Coming to the items of expenditure that have been under criticism, we could ask the honorable member for Moore or any other member of the Australian Country party whether he would cut down on the expenditure on general lands services. Would they cut down on the eradication of noxious weeds, on rabbit and dingo extermination, on bush lire prevention, on the alleviation of distress, on surveys, on garbage and sanitary services, or on other matters which, in the States, clearly are the responsibility of a State government or a municipal or civic authority? Would the honorable member for Moore or any other member of the Australian Country party cut down on those activities of the Government which here must act in the role of State government and municipal government, as well as in the role of the Commonwealth? I believe it is quite clear that if the accounts -of the Territory were to show that reimbursement of income tax and the reimbursement of petrol tax to which I have referred, the Territory's accounts would disclose a surplus. Perhaps it might be an interesting exercise for members of the Public Accounts Committee, in their spare time, to delve into that problem a little. It is hardly apt for honorable members who come from the States, which grudgingly concede to this Parliament the powers it is able to exercise under the Constitution - -representing, as they do, areas which are controlled, at the local government level, by shire councils and municipal councils - to criticize the people of this Territory who are deprived of the right to govern themselves in their day-to-day affairs. Even the citizens of Bungendore, Woop Woop or Mugwump have that right which is denied to the citizens of the Australian Capital Territory.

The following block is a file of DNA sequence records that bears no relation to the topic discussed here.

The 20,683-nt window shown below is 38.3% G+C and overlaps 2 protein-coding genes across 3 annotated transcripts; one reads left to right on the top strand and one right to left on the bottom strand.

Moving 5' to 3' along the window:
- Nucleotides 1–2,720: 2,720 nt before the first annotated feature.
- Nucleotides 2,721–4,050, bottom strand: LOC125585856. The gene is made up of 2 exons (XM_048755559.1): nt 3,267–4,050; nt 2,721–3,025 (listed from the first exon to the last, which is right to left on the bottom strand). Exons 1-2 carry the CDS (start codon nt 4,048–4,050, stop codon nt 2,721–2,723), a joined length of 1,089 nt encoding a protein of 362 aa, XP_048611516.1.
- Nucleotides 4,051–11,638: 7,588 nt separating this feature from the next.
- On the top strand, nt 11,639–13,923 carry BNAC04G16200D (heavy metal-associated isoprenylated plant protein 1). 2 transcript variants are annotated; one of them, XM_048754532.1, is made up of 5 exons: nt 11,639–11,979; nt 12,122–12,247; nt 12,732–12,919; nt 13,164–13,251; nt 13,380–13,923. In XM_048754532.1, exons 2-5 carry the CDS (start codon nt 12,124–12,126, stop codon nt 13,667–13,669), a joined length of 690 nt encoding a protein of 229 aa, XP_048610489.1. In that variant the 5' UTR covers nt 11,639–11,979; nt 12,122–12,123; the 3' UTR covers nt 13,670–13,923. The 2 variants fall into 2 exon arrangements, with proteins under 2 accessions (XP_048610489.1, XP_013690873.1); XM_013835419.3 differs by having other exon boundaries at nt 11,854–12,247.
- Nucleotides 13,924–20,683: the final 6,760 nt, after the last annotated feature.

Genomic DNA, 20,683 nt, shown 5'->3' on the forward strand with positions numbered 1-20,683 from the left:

Over the years, there has been considerable agitation for Canberra residents to have this right because they are living in the city which is the seat of the Australian Government, and many of its senior citizens are engaged in the framing and implementing of government policy. But despite that agitation and the presentation of report after report on this matter, no action has been taken. It is sometimes argued that it is not possible to divide the functions of governing this Territory according to those which are properly exercised by the Commonwealth Parliament and those which should be exercised by a local council. The task may be difficult, but it is not insuperable and it should be tackled. The people of Canberra are prepared to pay their proper proportion of the cost of day-to-day administration. There is a rate element in every rental charged in the Territory, whether it be for house or land, and these rates are not disproportionate to those charged in a town of similar population. 1 do not say of similar size, because a normal Australian town with a population similar to that of Canberra would not extend over such a large area as this capital city. It may surprise some honorable members who do not have the opportunity to spend much time in Canberra to know that it now extends for 7 miles in a direct line from north to south. That is a substantial measurement for any city.